Meanwhile, I count my blessings. I had an attractive and witty woman on my arm as I visited each exhibit and demonstration. After a superb demonstration in the cost-no-object room sponsored by Sound By Singer, my wife enthusiastically remarked, "It doesn't sound at all electronic-y." That alone was worth the price of the trip. Needless to say, I thoroughly enjoyed the show, and my weekend with her.
Keep up the good work. Keep the cynicism at arm's length.
I wanted to take this opportunity to thank you and the rest of the 6moons staff who visited the High Water Sound room and was so generous in your collective comments. I introduced the Sound Engineering SE-1 Turntable at the HE2005 show and I was lucky enough to be included in High Water Sound's system of world-class products. I was even luckier in that the room was setup by Jeff Catalano, a master who leaves no stone unturned to squeeze the very best music out of a system.
It was fun for me as I was a wall flower in the High Water Sound room, listening to the comments being made all weekend about the room in general and the turntable in particular. I knew that the SE-1 satisfied my musical taste. The gang of Nashville musicians that listened to the music gave the turntable two thumbs up. But what would the pros, the NYC audience and audio press think about my humble attempt to make good music? To hear what people had to say and to see the SE-1 on 6moons in the HE2005 reviews made this labor of love all worthwhile.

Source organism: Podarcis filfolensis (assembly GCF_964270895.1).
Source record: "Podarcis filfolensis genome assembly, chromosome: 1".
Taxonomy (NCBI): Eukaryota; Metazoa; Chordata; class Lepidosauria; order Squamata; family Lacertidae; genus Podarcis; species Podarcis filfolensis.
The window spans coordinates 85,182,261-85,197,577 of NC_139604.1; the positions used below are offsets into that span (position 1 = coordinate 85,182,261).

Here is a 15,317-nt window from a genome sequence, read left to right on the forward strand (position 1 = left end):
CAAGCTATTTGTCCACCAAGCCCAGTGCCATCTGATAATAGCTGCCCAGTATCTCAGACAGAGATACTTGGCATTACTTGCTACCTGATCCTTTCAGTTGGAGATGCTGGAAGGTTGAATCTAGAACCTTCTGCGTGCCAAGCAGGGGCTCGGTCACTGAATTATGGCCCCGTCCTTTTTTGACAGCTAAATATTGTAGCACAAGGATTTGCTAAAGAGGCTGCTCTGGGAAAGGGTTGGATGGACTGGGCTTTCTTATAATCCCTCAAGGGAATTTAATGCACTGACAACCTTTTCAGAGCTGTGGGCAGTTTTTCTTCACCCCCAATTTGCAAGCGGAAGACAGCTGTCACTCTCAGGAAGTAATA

Thanks to everyone at 6moons for attending the show, for the comprehensive show report, the great photography and of course the kinds words about the High Water Sound room, where I played a small part in making it one of the best rooms at the show.
|Hi Mr. McAllister:
I just read your piece at 6moons. Wow, very interesting and thoughtful! The "Me/Skeptic" interplay was a nice touch to keep it light. I'm inclined to agree wholeheartedly with you "that audio reproduction is a representation of a musical expression", or a musical event. The comparison to translation is really apt and I wonder whether the term interpretation might also be appropriate in the context of audio equipment and music reproduction.
Having gone to French schools and being fluent in English and French, I am somewhat familiar with what constitutes translation and interpretation. My personal understanding is that the former is more technical in its application, such as when a translator orally conveys what is being said by a speaker in a language that is different from the one understood by the audience in order to present a clear facsimile of the message, whereas the latter is more of an art, such as with a novel where word-for-word accuracy is not as important as expressing the narrative, flow and feel of the story and its characters. However, I may be incorrect and the difference between the two may be very slight, such as with the words 'objective' and 'goal'.
In any event, I have similar views about the need to connect emotionally with music as opposed to hearing an accurate 'copy' of the original piece. How the latter could ever be achieved unless one was actually present when and where the music was recorded is beyond me. Such a goal seems to me to be hopelessly unattainable. Besides, I'd much rather listen to, rather than hear, music. Ultimately what I hope for is music that speaks/sings to me, a connection to some part inside that resonates with feeling. Although my intent is always to enjoy the music each time I sit down to listen, such a connection doesn't always happen and I wouldn't want to expect it either, as it depends on the mood and circumstances.